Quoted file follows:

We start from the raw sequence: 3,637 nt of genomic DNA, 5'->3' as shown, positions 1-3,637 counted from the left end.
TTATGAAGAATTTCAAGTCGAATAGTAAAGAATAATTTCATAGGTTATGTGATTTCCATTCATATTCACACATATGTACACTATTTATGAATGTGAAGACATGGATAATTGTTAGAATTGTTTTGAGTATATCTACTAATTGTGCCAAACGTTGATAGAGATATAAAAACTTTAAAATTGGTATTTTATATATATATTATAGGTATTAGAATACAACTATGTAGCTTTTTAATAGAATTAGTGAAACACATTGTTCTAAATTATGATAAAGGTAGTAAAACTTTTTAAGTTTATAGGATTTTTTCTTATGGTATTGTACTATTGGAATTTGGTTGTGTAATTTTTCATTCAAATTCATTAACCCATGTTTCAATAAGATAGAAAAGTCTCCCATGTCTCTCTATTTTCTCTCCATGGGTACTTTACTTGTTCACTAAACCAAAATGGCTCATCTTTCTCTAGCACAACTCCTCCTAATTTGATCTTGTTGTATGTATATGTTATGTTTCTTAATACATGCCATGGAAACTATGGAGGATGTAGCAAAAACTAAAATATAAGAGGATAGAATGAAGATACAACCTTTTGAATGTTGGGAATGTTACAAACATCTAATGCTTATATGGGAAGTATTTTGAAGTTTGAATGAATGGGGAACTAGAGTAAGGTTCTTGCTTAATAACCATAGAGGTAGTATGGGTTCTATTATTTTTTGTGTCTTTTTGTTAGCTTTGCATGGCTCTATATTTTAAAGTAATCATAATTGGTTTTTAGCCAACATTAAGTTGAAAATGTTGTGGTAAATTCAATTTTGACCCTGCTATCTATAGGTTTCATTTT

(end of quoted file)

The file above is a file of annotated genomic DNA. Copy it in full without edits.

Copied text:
We start from the raw sequence: 3,637 nt of genomic DNA, 5'->3' as shown, positions 1-3,637 counted from the left end.
TTATGAAGAATTTCAAGTCGAATAGTAAAGAATAATTTCATAGGTTATGTGATTTCCATTCATATTCACACATATGTACACTATTTATGAATGTGAAGACATGGATAATTGTTAGAATTGTTTTGAGTATATCTACTAATTGTGCCAAACGTTGATAGAGATATAAAAACTTTAAAATTGGTATTTTATATATATATTATAGGTATTAGAATACAACTATGTAGCTTTTTAATAGAATTAGTGAAACACATTGTTCTAAATTATGATAAAGGTAGTAAAACTTTTTAAGTTTATAGGATTTTTTCTTATGGTATTGTACTATTGGAATTTGGTTGTGTAATTTTTCATTCAAATTCATTAACCCATGTTTCAATAAGATAGAAAAGTCTCCCATGTCTCTCTATTTTCTCTCCATGGGTACTTTACTTGTTCACTAAACCAAAATGGCTCATCTTTCTCTAGCACAACTCCTCCTAATTTGATCTTGTTGTATGTATATGTTATGTTTCTTAATACATGCCATGGAAACTATGGAGGATGTAGCAAAAACTAAAATATAAGAGGATAGAATGAAGATACAACCTTTTGAATGTTGGGAATGTTACAAACATCTAATGCTTATATGGGAAGTATTTTGAAGTTTGAATGAATGGGGAACTAGAGTAAGGTTCTTGCTTAATAACCATAGAGGTAGTATGGGTTCTATTATTTTTTGTGTCTTTTTGTTAGCTTTGCATGGCTCTATATTTTAAAGTAATCATAATTGGTTTTTAGCCAACATTAAGTTGAAAATGTTGTGGTAAATTCAATTTTGACCCTGCTATCTATAGGTTTCATTTT